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Investment expertise

Monthly Investment Outlook

Monthly Investment Outlook

We publish a Monthly Investment Outlook that highlights our convictions on equities and bonds, as well as recent asset allocation changes.



Summary

  • MONTHLY INVESTMENT OUTLOOK - Central banks hand the baton to fiscal authorities for the next leg of recovery
  • GLOBAL TACTICAL ASSET ALLOCATION - Staying pro-risk while protecting against near-term vulnerabilities
  • UBP ECONOMIC OUTLOOK - Weak start to Q1 in developed countries
  • UBP ECONOMIC OUTLOOK - US budgetary packages to face political and financing issues
  • GLOBAL BONDS - Building a barbell in fixed income portfolios
  • GLOBAL EQUITIES - Building barbells in equities as well
  • RECENT VIEW CHANGES - Restoring risk-reward asymmetry to portfolios

  • 2021 began with renewed bouts of volatility with a tug of war emerging between concerns over slow vaccine rollouts especially on the continent and delays in US fiscal support against positive earnings trends.
  • Indeed, continental Europe has lagged the UK and even the United States in the rollout of vaccines. Though the holiday surge in cases appears to be abating, concerns about the spread of new variants looks set to extend mobility restrictions through 1Q21. In spite of this, developments in Israel and the UAE provide hope regarding vaccine effectiveness once deployed.
  • Delays in the delivery of additional US relief measures is likewise creating uncertainty across the Atlantic. Though we believe this is a question of when rather than if, the risk of a surge in new variants in the months ahead combined with a delay in the timing of fiscal support has reintroduced volatility into markets in late-January.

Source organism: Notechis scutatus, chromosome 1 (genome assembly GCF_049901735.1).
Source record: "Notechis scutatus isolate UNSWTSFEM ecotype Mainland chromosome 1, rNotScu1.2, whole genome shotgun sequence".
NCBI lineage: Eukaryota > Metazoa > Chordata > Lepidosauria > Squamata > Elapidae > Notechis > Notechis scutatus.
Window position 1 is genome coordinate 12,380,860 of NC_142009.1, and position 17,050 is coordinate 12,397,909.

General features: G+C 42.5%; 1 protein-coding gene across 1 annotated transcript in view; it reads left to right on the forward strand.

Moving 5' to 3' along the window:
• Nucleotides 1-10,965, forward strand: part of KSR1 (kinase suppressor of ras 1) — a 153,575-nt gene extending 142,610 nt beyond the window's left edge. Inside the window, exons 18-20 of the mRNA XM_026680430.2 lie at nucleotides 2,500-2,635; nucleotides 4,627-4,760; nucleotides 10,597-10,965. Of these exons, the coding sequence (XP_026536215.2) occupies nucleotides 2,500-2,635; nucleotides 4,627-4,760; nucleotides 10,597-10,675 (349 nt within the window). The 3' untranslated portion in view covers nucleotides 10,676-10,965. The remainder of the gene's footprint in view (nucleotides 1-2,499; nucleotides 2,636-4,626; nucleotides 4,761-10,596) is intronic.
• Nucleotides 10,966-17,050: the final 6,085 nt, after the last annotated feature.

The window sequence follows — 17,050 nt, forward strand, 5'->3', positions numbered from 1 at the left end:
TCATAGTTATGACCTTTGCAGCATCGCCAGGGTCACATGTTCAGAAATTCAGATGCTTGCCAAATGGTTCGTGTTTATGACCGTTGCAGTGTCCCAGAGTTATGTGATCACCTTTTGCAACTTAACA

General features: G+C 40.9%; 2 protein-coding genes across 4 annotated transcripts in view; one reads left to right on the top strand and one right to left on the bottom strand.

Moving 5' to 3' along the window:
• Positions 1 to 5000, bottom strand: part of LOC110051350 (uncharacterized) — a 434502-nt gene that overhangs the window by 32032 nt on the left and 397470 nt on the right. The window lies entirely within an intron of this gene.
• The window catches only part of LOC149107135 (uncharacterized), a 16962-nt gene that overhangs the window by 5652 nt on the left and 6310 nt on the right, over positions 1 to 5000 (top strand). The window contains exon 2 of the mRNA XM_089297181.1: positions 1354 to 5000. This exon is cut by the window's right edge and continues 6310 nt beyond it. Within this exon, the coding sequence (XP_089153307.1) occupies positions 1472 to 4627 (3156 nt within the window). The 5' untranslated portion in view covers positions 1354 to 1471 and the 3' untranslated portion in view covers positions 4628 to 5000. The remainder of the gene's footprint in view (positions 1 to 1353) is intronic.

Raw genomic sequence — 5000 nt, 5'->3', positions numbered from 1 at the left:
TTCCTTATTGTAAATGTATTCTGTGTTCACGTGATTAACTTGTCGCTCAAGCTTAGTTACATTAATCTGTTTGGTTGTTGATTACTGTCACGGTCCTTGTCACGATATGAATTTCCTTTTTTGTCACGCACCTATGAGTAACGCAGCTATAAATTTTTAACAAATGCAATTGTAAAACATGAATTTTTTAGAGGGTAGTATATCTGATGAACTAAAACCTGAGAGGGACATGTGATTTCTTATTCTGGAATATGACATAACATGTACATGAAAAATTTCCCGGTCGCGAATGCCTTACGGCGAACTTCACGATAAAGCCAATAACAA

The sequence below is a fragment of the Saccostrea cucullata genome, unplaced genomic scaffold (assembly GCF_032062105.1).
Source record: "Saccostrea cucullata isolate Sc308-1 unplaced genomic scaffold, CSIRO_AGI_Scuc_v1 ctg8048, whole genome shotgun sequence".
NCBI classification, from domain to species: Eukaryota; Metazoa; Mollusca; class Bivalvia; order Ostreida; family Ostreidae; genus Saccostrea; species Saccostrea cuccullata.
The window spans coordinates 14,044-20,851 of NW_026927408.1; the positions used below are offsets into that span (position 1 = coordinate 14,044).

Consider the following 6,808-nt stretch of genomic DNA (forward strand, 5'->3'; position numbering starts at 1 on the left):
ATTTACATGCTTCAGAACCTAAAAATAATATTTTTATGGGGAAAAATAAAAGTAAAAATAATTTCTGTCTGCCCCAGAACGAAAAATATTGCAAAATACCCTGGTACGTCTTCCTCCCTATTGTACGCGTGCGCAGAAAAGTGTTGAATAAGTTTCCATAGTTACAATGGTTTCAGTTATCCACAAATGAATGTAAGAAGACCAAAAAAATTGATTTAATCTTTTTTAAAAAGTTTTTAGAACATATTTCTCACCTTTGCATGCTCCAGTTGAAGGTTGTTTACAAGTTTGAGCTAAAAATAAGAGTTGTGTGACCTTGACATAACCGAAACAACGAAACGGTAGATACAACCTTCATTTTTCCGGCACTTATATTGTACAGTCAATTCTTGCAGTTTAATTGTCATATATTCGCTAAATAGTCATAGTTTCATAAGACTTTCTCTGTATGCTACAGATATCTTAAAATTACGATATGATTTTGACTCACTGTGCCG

• Indeed, with financial conditions having pivoted away from the Fed’s and ECB’s preferred loose conditions, the global economy will need to rely on fiscal authorities to drive the next leg of recovery looking ahead.
  • With 82% of reporting companies beating expectations in January, companies exceeding revenue and earnings estimates are lagging the market post-results. While disappointing, this is helping to ease valuation pressures in the market.
  • With economic growth and earnings likely to serve as a tailwind for markets in 2021, we continue to prefer a ‘barbell’ approach within and across multi-asset portfolios.
  • As recovery should drive equities around the world, we retain our ‘barbell’ between quality global transformation and cyclical recovery themes within our equity allocations seeking opportunities to add to cyclical recovery themes should they present themselves.
  • Historically tight credit spreads warrant caution. As a result, with a short-duration bias, we have similarly used the spike in US Treasury yields in January to create a ‘barbell’ within our fixed income allocations as well.
  • Recognising the near-term uncertainty over virus/vaccine trajectories, we likewise used the cheap cost of protection in mid-January to recreate the ‘barbell’ overlay strategy of January 2020 that allowed us to navigate the volatility of the early days of the global pandemic well.
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